It has been almost a year since Natalee Holloway vanished from her spring break trip in Aruba. Since then, her parents, Beth Twitty and Dave Holloway, have struggled to keep her name in the news.
Holloway has released a book called "Aruba: The Tragic Untold Story of Natalee Holloway and Corruption in Paradise."
He said that when he first arrived on the island, he stopped at two police stations to inquire about his daughter's disappearance and was asked for money.
"The detective in charge, the first question he asked me was how much money I had," he said. "I was in a state of shock. We finally gathered ourselves together and met with him and decided that we probably would be doing this search on our own."
Natalee Holloway was captured on video last May at an Aruban casino, sitting and drinking with a group of young people, including Joran van der Sloot. Van der Sloot, a Dutch teen, told ABC News he left the casino with Natalee that night and spent time alone with her on the beach.
When Natalee wasn't on the flight home, her mother flew to Aruba to search for her. In the next few months, Aruban police took a number of men into custody, including van der Sloot and his father, Paulus van der Sloot. All were eventually released because of a lack of evidence.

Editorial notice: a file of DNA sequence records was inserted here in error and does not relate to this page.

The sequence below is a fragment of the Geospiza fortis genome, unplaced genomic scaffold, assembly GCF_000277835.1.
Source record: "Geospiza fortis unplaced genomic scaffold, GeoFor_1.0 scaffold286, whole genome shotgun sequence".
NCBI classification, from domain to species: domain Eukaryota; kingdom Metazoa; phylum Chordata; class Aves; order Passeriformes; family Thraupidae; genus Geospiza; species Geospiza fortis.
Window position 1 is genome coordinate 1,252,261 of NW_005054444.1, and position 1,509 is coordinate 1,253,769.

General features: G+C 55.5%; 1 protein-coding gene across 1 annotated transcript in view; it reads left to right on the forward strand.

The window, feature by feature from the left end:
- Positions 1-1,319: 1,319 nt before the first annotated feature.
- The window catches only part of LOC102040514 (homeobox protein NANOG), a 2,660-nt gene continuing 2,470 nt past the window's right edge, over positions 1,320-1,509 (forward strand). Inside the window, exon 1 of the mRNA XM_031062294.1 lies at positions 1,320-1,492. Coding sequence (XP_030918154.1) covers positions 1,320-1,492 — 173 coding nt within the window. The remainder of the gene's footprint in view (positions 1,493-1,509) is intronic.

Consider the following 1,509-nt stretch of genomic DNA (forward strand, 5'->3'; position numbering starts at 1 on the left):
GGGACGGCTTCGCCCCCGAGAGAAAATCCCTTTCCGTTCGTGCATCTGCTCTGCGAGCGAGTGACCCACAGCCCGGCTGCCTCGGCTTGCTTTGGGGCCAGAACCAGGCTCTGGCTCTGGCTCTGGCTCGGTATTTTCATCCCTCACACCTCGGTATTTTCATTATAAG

A Hopeful Parent
Last October, Dave Holloway journeyed to Aruba to search the waters offshore, but found nothing. He said that unraveling the mystery of his daughter's disappearance was like trying to figure out a crossword puzzle.
"I have a lot of information in this book. Hopefully someone will read it and get some answers," he said.
Holloway's ex-wife, Beth Twitty, has said that she has accepted the fact that her daughter has died, but Holloway has not been able to come to that place.
"As a parent, you hold out hope that maybe -- look at this investigation and you look how it has gone, maybe they are wrong," he said. "You really have to look at what the FBI has said. They told us about the 10th day in that Natalee was probably not with us."
Holloway said there had been no substantial developments in the case except that the police and Dutch authorities had cleared the sand dunes to look for new evidence. The FBI is also requestioning Natalee's classmates from Alabama.
The case has reverberated across the United States and the world. More schools and parents are taking more care when it comes to children on vacations.
"You have to stop and think you are leaving the United States and the protection of this government," he said. "I want more than just a plane ticket. What I want is more protection from the U.S. government."
Van der Sloot maintains that he did not harm Natalee or see her in distress. Holloway said that he was sure that van der Sloot, who has since moved to Holland, was lying about something.
"We have seen him lie over and over and over again," Holloway said. "So, you know, it is just another set of lies that we have seen all over again. I think he's guilty of something."
Natalee's disappearance will be featured on a Dutch television program, and Holloway hopes it will help shed light on what happened.
"Maybe it will give the Dutch people more confidence to call in for tips and leads whereas they have not in the past," he said.